Family farming crucial to sustainable development goals

As smallholders face a broad range of barriers, extending all possible help to them is imperative

By Deepanwita Gita Niyogi
Published: Wednesday 07 February 2018

Family farms maintain bio-diversity and hold the key to ending rural poverty cycles
Credit: Adithyan PC/CSE

The Food and Agriculture Organization (FAO) celebrates the UN Decade of Family Farming, calling it an “extraordinary opportunity” that allows steady progress towards the Sustainable Development Goals.

“Family farming is crucial to sustainable development in many aspects, including the eradication of rural poverty, hunger and all forms of malnutrition, as well as in preserving natural resources and biodiversity,” FAO Director-General Graziano da Silva says. The last factor is important as the UN food agency urges transformation in agriculture to fight climate change and ensure food security for an ever-growing population.

According to FAO, by 2050 crop production needs to increase by 60 per cent globally and by almost 100 per cent in the developing nations to meet the burgeoning food demand of around nine billion people.

Need to support smallholders

Family farmers are important as they contribute immensely to food security and global poverty eradication. Globally, more than 90 per cent of farms are either operated by an individual or a family, producing about 80 per cent of the world’s food and occupying around 70-80 per cent of farm land.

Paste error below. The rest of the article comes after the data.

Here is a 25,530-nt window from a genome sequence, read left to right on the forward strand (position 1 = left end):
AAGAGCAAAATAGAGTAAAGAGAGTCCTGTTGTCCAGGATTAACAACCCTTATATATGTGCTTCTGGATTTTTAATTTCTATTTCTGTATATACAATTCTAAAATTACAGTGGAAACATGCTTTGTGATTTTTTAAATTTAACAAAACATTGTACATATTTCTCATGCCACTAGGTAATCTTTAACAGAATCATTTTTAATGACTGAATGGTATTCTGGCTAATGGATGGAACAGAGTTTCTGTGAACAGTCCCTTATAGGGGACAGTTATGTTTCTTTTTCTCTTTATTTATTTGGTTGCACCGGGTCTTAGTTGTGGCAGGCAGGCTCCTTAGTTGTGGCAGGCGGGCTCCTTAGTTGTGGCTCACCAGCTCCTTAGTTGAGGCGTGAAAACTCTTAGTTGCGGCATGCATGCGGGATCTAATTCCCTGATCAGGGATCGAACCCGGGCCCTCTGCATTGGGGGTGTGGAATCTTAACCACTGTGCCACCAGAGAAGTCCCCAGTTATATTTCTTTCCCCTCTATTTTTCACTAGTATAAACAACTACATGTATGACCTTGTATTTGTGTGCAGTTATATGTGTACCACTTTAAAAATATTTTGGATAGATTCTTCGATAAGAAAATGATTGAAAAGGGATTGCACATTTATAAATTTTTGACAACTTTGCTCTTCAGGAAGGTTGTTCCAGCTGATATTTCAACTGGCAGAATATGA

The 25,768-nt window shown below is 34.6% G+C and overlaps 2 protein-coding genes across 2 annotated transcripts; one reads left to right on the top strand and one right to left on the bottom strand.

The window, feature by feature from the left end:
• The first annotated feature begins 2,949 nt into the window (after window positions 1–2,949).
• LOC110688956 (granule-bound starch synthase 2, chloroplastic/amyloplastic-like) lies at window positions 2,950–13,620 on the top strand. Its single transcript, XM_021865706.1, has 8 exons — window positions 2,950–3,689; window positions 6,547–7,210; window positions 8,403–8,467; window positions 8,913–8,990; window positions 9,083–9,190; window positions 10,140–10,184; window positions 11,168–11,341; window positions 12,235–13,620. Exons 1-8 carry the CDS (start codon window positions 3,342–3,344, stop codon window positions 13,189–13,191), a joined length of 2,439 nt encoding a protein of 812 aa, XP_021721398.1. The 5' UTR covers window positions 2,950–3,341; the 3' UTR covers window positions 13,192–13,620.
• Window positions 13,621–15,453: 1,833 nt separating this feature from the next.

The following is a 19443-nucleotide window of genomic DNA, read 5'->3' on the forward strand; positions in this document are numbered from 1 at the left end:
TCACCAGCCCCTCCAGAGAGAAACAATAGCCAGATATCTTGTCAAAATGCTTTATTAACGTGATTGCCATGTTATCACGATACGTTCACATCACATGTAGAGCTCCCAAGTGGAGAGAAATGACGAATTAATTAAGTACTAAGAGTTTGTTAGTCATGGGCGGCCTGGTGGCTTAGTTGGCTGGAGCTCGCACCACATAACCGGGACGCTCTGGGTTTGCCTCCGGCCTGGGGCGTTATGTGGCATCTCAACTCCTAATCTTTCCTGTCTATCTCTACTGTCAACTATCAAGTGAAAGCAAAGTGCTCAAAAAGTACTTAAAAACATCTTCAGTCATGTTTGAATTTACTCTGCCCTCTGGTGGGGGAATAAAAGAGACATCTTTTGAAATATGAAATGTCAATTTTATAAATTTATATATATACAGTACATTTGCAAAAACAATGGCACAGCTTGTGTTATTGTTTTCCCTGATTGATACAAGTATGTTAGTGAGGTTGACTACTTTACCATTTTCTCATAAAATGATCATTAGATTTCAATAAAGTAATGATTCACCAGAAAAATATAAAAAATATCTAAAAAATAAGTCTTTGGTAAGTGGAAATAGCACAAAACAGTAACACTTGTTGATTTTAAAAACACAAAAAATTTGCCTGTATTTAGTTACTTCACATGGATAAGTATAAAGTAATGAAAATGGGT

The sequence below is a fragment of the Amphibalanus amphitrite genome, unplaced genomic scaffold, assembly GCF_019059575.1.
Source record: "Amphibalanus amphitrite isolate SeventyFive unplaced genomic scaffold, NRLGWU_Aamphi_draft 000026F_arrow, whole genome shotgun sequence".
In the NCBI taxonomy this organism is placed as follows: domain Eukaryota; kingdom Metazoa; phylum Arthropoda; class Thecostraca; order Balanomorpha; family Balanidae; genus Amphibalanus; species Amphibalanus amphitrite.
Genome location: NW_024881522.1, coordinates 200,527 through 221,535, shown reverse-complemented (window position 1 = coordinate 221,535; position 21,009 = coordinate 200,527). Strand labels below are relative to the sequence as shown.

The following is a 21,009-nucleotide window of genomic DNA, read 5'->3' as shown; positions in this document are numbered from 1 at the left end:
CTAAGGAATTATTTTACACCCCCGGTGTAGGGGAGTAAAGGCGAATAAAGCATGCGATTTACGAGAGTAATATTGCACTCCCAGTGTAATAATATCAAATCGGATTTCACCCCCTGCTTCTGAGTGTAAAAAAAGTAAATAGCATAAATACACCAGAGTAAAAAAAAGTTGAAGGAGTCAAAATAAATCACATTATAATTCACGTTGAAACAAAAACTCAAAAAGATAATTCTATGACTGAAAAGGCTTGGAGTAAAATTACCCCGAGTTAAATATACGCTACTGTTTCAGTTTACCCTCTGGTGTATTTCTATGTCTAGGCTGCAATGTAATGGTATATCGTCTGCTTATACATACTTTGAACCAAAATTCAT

The 2016 State of the Food and Agriculture report talks about an “urgent need to support smallholders or family farmers in adapting to climate change”.

“Smallholders face a broad range of barriers, such as limited access to markets, credit, extension advice, weather information, risk management tools and social protection,” Jakob Skoet, FAO economist, told Down To Earth earlier. Under such circumstances, extending all possible help to them is imperative.

A lot of emphasis is being placed on smallholder farmers because they are vulnerable, resource-poor individuals with very weak coping mechanisms. The FAO Director-General added that the commitment of governments around the world, allocation of resources, development of cross-cutting public policies and social dialogue are the “basic ingredients” to successfully support family farming.

In 2015, the FAO launched a digital platform where people could access valuable information, data and legislation on the contribution of family farmers worldwide. In 2009, the UN gave a call to scale up food production to feed the global population. In such a scenario, Narsanna Koppula, the owner of Aranya farm in Telangana’s Pastapur village, says it is imperative to build resilience among small-scale farmers, improve soil health and encourage people to grow their own food. Family farmers depend predominantly on their own household labour. In India, traditionally farming has been family based and majority of the farmers are smallholders. Family farms maintain bio-diversity and hold the key to ending rural poverty cycles.

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